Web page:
Psara (Greek: Ψαρά) is a Greek island in the Aegean Sea. Together with the small uninhabited island of Antipsara it forms the municipality of Psara. It is part of the Chios regional unit, which is part of the North Aegean region. The only town of the island and seat of the municipality is also called Psara.
Psara had 448 inhabitants according to the 2011 census. It has a small port linking to the island of Chios and other parts of Greece.
Flag of Psara during the Greek War of Independence.
The flag of Psara was designed by the Psariots and bears symbols of Filiki Eteria. It is made of white cloth bordered with red with a large red cross and the inscriptions of the name of the island “ΨΑ-ΡΑ” and the words Eleftheria i Thanatos (Liberty or Death) in capital red letters. The cross is standing on an upside down crescent, flanked on one side by a sword, on the other by a serpent killed by a bird. The flag was carried during the War of Independence by Psariot ships
An original flag of Psara, is preserved at the National Historical Museum of Greece
It has been inhabited since the Mycenaean period, its inhabitants relying on the sea to make a living as the island is a treeless and rocky with little shrubbery. Homer first referred to the island as Psyra.
The islanders’ sole source of livelihood has always been fishing, mainly for the locally abundant slipper lobsters, and shipping, with some tourist development in recent years.
Destruction of Psara
Psara joined the Greek War of Independence on April 10, 1821. A noted native naval leader of the time was future Prime Minister of Greece Constantine Kanaris. The island was invaded on June 21, 1824 by the Ottoman navy.
On July 4 the resistance of the Psariots ended with a last stand at the town’s old fort of Palaiokastro (alternative name Mavri Rachi, literally “black ridge”). Hundreds of soldiers and also women and children had taken refuge there when a Turkish force of 2000 stormed the fort. The refugees first threw a white flag with the words “Ἐλευθερία ἤ Θάνατος” (“Eleftheria i Thanatos”, “Freedom or Death”). Then, the moment the Turks entered the fort, the local Antonios Vratsanos lit a fuse to the gunpowder stock, in an explosion that killed the towners along with the their enemies — thus remaining faithful to their flag to their death. A French officer who heard and saw the explosion compared it to a volcanic eruption of Vesuvius.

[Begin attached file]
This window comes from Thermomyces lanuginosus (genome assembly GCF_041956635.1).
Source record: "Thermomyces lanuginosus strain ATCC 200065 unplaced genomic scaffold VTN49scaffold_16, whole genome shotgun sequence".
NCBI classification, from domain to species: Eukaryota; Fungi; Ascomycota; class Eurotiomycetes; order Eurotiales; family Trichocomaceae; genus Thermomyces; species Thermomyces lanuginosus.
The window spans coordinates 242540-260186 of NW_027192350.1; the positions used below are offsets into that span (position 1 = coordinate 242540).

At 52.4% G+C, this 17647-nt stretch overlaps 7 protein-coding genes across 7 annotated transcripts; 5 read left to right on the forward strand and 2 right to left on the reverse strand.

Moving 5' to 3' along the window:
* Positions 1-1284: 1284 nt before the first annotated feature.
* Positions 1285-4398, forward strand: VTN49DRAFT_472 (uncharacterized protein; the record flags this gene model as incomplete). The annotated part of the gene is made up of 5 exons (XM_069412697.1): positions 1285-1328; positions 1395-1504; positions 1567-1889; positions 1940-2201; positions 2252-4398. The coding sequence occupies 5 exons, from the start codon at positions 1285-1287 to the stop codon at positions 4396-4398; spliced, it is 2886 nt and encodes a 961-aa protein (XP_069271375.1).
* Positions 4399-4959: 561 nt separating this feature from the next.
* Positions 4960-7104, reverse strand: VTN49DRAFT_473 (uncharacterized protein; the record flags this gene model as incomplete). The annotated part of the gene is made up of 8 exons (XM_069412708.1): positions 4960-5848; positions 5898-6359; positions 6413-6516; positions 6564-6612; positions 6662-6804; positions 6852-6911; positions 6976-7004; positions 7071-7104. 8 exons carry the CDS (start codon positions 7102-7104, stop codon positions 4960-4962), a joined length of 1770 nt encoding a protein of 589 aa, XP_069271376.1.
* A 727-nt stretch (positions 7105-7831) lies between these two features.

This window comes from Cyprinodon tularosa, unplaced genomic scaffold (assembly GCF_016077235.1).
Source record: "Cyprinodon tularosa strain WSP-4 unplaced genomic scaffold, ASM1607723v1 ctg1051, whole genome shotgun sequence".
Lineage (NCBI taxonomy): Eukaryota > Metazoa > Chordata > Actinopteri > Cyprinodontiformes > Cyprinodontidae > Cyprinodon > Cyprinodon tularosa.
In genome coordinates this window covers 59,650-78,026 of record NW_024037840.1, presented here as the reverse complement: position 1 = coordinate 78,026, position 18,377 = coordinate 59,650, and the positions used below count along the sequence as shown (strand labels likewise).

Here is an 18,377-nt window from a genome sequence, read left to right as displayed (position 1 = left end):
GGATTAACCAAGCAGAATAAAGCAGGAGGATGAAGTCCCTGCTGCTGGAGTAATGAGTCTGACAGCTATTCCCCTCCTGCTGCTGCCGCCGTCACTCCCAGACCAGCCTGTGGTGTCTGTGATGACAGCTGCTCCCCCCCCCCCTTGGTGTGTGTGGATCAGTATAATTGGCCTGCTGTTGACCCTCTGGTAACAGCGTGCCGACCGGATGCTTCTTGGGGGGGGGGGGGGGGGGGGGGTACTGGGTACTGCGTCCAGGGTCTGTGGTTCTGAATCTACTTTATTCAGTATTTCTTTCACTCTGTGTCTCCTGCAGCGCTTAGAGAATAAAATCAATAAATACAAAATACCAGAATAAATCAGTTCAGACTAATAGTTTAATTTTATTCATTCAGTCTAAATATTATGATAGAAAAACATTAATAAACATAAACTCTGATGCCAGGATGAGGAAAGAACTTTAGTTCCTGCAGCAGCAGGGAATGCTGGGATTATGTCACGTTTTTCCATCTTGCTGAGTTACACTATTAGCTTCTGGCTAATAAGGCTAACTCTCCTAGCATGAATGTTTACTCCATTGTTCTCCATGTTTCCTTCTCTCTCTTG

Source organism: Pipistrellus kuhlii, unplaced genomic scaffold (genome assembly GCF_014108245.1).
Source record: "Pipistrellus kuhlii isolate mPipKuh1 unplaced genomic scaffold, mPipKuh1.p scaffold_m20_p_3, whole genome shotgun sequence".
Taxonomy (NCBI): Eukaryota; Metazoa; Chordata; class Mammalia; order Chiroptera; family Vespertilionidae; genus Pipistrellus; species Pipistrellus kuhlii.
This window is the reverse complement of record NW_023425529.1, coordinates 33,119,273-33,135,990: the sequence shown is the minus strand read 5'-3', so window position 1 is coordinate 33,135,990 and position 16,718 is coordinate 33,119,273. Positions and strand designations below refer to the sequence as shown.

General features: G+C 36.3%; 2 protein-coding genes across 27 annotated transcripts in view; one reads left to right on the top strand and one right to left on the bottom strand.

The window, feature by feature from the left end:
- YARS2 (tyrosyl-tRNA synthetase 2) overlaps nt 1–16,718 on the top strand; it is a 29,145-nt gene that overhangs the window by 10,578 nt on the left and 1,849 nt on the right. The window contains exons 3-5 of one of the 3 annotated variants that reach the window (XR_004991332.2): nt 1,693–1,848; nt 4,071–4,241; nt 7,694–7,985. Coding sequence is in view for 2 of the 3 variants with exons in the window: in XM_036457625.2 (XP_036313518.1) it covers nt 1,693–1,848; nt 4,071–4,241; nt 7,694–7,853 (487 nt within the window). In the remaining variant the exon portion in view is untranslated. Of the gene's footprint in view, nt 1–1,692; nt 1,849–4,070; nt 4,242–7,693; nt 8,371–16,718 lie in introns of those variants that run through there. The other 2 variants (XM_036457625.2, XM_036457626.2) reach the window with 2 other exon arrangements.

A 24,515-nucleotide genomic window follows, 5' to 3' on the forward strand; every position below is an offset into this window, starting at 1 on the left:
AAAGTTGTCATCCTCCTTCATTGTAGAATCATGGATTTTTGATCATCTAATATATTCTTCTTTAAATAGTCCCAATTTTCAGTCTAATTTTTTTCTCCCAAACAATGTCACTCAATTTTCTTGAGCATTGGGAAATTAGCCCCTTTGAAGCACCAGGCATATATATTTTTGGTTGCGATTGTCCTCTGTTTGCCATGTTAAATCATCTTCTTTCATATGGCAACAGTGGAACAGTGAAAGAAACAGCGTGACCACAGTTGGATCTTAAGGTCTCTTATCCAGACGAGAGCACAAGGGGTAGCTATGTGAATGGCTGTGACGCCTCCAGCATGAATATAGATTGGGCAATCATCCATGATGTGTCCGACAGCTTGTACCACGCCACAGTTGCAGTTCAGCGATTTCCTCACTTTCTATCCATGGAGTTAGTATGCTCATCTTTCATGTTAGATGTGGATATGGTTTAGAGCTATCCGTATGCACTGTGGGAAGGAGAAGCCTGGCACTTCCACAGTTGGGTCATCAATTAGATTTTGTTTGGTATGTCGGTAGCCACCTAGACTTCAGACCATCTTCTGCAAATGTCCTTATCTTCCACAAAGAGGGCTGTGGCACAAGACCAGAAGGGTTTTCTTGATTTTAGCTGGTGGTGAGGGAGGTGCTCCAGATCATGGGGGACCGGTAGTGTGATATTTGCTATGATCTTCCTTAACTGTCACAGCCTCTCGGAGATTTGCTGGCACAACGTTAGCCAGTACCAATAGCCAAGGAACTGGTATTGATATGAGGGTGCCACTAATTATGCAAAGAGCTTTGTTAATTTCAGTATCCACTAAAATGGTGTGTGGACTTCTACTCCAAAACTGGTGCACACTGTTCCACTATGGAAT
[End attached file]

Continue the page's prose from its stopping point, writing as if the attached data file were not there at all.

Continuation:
A part of the population managed to flee the island, but those who didn’t were either sold into slavery or killed. As a result of the invasion, thousands of Greeks have met a tragic fate. The island was deserted and surviving islanders were scattered through what is now Southern Greece. Theophilos Kairis, a priest and scholar, took on many of the orphaned children and developed the famous school the Orphanotropheio of Theophilos Kairis.
The tragic event of the destruction of Psara inspired the poet Andreas Kalvos to write the ode “To Psara” (Greek: “Εἰς Ψαρά”); perhaps more famously, the event also inspired the poet Dionysios Solomos — the author of the Hymn to Liberty — to write in 1825 a poem (or epigram) about it called “The Destruction of Psara” (Greek: “Ἡ καταστροφὴ τῶν Ψαρῶν”):
On the all-black ridge of Psara
Glory walks by herself taking in
the bright young men on the war field
the crown of her hair wound
from the last few grasses left
on the desolate earth.
‘Στῶν Ψαρῶν τὴν ὁλόμαυρη ράχη
Περπατῶντας ἡ Δόξα μονάχη.
Μελετᾷ τὰ λαμπρὰ παλληκάρια,
Καὶ ‘ς τὴν κόμη στεφάνι φορεῖ
Γινομένο ἀπὸ λίγα χορτάρια
Ποῦ εἰχαν μείνῃ ‘ς τὴν ἔρημη γῆ.